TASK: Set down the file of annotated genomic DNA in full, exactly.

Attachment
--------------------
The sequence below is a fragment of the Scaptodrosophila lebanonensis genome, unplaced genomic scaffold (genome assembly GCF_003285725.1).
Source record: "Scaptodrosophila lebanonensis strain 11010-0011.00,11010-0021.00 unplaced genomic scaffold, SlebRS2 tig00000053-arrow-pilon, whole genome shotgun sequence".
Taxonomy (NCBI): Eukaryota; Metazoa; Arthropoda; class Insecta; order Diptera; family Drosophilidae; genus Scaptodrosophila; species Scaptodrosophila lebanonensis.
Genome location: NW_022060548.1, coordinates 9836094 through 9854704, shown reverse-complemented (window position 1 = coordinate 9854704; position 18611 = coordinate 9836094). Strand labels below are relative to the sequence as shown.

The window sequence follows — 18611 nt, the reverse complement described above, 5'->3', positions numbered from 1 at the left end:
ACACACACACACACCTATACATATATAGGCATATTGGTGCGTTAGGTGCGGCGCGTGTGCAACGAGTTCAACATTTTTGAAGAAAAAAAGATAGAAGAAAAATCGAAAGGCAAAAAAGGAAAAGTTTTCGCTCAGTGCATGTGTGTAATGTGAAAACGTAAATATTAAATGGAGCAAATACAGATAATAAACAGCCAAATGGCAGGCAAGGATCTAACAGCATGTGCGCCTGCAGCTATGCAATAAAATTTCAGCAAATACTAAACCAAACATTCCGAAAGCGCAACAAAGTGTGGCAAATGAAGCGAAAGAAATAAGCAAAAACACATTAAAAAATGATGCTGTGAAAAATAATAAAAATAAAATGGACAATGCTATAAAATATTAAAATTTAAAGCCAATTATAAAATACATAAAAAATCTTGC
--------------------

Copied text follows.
The sequence below is a fragment of the Scaptodrosophila lebanonensis genome, unplaced genomic scaffold (genome assembly GCF_003285725.1).
Source record: "Scaptodrosophila lebanonensis strain 11010-0011.00,11010-0021.00 unplaced genomic scaffold, SlebRS2 tig00000053-arrow-pilon, whole genome shotgun sequence".
Taxonomy (NCBI): Eukaryota; Metazoa; Arthropoda; class Insecta; order Diptera; family Drosophilidae; genus Scaptodrosophila; species Scaptodrosophila lebanonensis.
Genome location: NW_022060548.1, coordinates 9836094 through 9854704, shown reverse-complemented (window position 1 = coordinate 9854704; position 18611 = coordinate 9836094). Strand labels below are relative to the sequence as shown.

The window sequence follows — 18611 nt, the reverse complement described above, 5'->3', positions numbered from 1 at the left end:
ACACACACACACACCTATACATATATAGGCATATTGGTGCGTTAGGTGCGGCGCGTGTGCAACGAGTTCAACATTTTTGAAGAAAAAAAGATAGAAGAAAAATCGAAAGGCAAAAAAGGAAAAGTTTTCGCTCAGTGCATGTGTGTAATGTGAAAACGTAAATATTAAATGGAGCAAATACAGATAATAAACAGCCAAATGGCAGGCAAGGATCTAACAGCATGTGCGCCTGCAGCTATGCAATAAAATTTCAGCAAATACTAAACCAAACATTCCGAAAGCGCAACAAAGTGTGGCAAATGAAGCGAAAGAAATAAGCAAAAACACATTAAAAAATGATGCTGTGAAAAATAATAAAAATAAAATGGACAATGCTATAAAATATTAAAATTTAAAGCCAATTATAAAATACATAAAAAATCTTGC